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How My Husband Inspired Me to Change My ‘What If’ Anxiety Thinking

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What if I have a panic attack and faint? What if I get a migraine? What if can’t get my laptop to work at my presentation and everyone will think I’m “stupid?” What if I get fired because of it? What if I lose my job and can’t pay my bills? What if I get sick? What if my family is disappointed in me?

Just writing this is already making me break out in a cold sweat. If you have anxiety like me, you know what I’m talking about. Whether it’s lying awake at night with worry, having intrusive thoughts during the day or just generally feeling as if your mind is racing at a million miles per hour, coming up with new horror scenarios every waking minute — the constant overthinking is like torture. It’s relentless and feels completely beyond your control.

I have struggled with anxiety all my life. I worry excessively about every little detail in my life. And I don’t just overthink the bad stuff. I also “what if” myself into a panic about good things. If I’m going out on a date night with my husband, I’m going to plan 10 different outfits in my head for every possible weather condition, research the menu online and overthink what I’m going to order and what the waiter will think about me. In the end, I might even get so stressed out that I’m giving myself a migraine attack and we can’t go.

Recently, I had a conversation with my husband about my writing and how I would love to turn it into my job. It’s not an easy thing to do and naturally, I was expressing a lot of worries about it. What if people don’t like my writing? What if I’m actually really bad at it? What if no one cares about what I have to say? What if I’m never going to be able to make money with it? I was caught in my typical spiral. But I noticed that my husband rebuked every concern I had. He either offered solutions or told me that we’ll cross that bridge when we get to it. Usually, this annoys me because I feel as if he isn’t taking my concerns seriously. But this time, I noticed a distinct difference in our thinking patterns that I had never thought about before. When I start thinking in “what if” scenarios, it creates an open loop. It’s an open-ended question that only leads to more questions and concerns. And so, of course, my thoughts start spiraling out of control. My husband, on the other hand, thinks in “if/then” statements. If problem A arises, then I will use solution B. And so he stops thinking about it. I never think like that.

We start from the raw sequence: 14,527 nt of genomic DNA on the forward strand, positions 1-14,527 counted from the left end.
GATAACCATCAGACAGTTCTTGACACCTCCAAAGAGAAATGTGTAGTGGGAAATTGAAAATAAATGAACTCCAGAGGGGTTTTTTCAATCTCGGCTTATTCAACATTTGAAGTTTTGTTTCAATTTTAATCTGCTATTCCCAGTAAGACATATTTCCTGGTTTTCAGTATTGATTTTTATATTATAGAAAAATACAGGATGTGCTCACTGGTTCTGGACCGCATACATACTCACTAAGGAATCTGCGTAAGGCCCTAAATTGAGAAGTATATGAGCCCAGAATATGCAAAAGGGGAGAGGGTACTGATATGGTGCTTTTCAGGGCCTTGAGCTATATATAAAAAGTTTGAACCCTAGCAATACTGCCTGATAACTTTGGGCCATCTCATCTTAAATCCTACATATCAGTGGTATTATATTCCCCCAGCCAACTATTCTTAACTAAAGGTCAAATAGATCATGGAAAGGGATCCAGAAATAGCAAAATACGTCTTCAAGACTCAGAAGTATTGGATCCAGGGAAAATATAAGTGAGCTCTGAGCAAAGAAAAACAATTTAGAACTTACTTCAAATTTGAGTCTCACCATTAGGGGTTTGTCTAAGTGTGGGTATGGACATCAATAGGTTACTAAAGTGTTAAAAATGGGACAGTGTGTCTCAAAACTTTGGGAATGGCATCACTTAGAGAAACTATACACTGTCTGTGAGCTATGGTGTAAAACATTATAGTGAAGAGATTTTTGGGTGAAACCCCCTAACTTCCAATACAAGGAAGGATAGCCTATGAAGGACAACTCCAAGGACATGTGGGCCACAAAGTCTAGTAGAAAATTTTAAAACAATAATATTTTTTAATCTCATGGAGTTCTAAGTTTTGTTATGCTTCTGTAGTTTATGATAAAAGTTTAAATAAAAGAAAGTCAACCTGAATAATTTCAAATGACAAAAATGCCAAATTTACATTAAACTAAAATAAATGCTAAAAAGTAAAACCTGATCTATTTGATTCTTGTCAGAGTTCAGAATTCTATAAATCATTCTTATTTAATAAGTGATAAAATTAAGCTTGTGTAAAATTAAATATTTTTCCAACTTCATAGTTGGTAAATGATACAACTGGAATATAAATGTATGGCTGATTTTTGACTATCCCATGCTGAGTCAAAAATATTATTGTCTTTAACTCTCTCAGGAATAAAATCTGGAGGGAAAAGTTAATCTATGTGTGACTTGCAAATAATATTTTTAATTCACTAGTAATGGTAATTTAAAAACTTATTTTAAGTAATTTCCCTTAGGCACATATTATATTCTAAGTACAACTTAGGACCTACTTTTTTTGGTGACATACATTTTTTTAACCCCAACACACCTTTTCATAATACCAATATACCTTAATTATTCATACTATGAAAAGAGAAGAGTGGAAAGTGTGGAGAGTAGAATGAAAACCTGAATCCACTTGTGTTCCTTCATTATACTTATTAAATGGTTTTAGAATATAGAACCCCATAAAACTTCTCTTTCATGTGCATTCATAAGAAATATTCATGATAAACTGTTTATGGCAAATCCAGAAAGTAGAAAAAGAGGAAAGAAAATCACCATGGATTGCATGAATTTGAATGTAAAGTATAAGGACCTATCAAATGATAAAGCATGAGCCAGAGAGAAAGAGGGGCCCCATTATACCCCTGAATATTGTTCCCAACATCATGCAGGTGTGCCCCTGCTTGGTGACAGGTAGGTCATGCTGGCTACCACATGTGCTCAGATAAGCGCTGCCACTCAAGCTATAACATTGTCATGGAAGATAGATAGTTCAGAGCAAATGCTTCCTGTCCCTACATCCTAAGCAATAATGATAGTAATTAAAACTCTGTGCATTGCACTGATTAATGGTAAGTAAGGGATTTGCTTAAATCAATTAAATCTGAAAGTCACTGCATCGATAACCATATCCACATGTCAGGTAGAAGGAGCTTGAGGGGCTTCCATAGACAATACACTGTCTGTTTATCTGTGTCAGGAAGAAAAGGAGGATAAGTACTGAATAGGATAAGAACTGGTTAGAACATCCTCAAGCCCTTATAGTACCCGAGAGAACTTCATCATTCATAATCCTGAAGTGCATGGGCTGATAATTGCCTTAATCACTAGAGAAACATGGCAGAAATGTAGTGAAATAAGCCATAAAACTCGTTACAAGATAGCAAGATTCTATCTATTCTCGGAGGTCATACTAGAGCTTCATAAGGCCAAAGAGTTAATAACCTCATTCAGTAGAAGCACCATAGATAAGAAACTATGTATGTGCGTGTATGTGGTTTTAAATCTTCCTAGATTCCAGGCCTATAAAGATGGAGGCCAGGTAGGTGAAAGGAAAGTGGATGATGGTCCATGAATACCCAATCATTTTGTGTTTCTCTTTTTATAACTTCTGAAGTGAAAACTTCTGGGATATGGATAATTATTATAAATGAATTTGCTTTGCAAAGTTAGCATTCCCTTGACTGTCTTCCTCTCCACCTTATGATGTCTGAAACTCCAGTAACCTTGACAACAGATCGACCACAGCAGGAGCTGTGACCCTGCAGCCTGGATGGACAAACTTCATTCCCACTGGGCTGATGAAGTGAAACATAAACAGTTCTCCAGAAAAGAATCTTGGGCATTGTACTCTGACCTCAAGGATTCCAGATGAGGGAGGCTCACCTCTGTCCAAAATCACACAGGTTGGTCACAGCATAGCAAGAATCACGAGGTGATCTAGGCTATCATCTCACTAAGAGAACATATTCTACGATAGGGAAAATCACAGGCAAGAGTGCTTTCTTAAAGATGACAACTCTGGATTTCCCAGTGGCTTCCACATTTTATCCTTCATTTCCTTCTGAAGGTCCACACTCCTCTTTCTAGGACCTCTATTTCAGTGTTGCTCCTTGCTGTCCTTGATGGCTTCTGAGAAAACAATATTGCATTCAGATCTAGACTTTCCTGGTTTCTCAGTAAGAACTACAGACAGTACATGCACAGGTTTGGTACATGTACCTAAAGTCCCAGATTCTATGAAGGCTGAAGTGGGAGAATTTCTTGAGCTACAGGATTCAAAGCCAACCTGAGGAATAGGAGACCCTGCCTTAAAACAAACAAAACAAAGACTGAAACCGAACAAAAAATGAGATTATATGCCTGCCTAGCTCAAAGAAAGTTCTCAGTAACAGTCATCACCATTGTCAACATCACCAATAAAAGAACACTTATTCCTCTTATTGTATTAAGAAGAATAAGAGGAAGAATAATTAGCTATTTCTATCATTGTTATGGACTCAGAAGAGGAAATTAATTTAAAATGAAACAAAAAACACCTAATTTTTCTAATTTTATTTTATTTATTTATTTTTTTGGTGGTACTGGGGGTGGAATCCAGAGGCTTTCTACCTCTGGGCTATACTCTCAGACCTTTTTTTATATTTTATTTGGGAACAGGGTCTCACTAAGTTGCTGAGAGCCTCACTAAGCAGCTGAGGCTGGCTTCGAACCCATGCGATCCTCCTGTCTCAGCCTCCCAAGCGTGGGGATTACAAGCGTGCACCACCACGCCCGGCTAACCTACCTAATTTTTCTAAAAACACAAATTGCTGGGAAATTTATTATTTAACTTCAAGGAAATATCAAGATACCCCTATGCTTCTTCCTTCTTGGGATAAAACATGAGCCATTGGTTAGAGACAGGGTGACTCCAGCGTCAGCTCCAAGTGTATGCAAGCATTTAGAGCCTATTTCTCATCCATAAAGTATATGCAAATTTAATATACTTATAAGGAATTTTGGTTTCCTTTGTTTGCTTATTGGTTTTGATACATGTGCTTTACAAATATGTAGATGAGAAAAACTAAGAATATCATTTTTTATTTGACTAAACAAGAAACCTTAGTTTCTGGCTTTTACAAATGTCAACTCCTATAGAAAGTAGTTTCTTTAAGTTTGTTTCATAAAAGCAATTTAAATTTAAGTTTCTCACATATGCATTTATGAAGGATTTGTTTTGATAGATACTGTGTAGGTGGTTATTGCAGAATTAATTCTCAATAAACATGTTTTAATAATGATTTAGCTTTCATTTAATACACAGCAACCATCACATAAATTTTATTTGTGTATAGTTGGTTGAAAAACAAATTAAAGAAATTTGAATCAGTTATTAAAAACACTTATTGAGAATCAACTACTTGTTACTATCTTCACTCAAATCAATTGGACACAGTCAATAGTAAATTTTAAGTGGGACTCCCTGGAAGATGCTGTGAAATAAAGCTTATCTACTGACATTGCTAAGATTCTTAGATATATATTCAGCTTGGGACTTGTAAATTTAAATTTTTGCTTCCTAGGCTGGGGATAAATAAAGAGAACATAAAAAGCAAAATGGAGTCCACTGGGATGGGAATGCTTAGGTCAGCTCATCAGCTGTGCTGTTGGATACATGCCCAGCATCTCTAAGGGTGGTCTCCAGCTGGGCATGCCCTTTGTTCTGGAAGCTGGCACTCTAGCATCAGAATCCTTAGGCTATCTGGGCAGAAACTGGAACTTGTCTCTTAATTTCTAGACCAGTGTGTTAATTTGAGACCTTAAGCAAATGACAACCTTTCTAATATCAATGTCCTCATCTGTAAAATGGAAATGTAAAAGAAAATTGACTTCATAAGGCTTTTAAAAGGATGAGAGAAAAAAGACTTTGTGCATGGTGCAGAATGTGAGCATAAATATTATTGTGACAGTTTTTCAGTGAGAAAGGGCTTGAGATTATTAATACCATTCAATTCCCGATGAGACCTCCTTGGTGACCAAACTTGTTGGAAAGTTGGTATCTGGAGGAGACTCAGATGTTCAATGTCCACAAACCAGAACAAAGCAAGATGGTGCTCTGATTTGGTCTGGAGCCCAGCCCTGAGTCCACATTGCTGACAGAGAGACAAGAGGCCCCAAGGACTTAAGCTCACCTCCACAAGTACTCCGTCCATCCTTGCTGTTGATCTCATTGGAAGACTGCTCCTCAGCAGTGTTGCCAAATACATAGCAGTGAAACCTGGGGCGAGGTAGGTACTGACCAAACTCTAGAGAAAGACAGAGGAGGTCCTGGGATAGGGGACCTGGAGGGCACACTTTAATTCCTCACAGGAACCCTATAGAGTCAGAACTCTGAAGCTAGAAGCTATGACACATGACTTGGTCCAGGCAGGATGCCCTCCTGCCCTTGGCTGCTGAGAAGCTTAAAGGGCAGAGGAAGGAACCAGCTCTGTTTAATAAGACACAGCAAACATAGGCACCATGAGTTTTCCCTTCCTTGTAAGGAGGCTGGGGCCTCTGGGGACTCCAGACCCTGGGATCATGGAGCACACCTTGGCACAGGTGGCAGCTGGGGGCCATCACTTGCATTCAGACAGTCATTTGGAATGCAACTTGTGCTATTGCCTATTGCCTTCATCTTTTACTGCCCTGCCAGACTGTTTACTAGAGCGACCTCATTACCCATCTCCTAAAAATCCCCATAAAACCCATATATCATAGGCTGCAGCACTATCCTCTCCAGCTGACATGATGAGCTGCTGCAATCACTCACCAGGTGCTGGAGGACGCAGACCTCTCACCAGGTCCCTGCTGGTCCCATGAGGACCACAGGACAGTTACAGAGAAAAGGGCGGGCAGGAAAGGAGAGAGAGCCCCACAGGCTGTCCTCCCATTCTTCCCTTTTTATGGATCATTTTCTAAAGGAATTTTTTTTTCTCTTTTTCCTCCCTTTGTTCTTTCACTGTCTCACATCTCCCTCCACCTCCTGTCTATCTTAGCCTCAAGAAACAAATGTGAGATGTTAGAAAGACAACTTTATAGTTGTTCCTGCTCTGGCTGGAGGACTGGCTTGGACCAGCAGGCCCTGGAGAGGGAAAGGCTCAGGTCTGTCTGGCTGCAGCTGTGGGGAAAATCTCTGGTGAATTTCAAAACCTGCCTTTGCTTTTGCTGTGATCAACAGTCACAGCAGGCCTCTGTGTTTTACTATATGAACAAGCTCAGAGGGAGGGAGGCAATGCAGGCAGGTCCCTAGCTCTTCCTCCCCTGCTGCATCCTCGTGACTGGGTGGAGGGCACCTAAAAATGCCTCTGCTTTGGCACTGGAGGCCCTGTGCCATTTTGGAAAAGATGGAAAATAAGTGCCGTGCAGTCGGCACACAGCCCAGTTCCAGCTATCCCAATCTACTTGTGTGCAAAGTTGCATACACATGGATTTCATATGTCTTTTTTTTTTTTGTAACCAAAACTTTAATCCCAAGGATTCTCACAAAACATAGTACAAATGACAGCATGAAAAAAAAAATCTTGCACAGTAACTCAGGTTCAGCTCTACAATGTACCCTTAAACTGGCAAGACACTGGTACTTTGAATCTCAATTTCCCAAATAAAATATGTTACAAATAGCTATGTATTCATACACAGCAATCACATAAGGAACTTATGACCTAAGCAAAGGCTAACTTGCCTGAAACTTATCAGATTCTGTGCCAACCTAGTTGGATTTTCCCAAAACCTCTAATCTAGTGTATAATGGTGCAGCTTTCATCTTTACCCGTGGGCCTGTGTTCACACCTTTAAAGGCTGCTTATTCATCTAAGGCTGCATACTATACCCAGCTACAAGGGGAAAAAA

Since realizing this, I’ve started to try and use my husband’s way of thinking whenever my “what if” panic sets in. And this has led me to another realization about my anxiety. One of the reasons I worry so much is because I don’t trust myself to be able to employ the solutions. I always think I’ll fail at everything I touch. So naturally, every problem is a catastrophe to me. And that’s what starts my “what if” cycle.

So, along with working on my thinking patterns, I also need to confront my fears. When my anxiety tells me I can’t do something, I absolutely have to try. Maybe I really won’t be able to do it. But most likely, I’ll be successful. By testing my abilities and creating new experiences, I can gain a better understanding of how useless my worrying is. I used to think that it prepared me for every possible situation and then I’d be ready for anything. But the opposite is true. It freezes me and stops me from doing anything.

I’ve been in a process of confronting my fears in little steps. Instead of worrying and procrastinating about things, I try to actively engage in solving problems and set myself goals for what I want to get done during the week. When I get anxious, I’ve been using positive affirmations as well as reminding myself of the victories I’ve already had the past few weeks. This always boosts my confidence and reminds me that what I’m doing is beginning to have positive effects.

Photo by Artem Maltsev on Unsplash

Originally published: October 8, 2020
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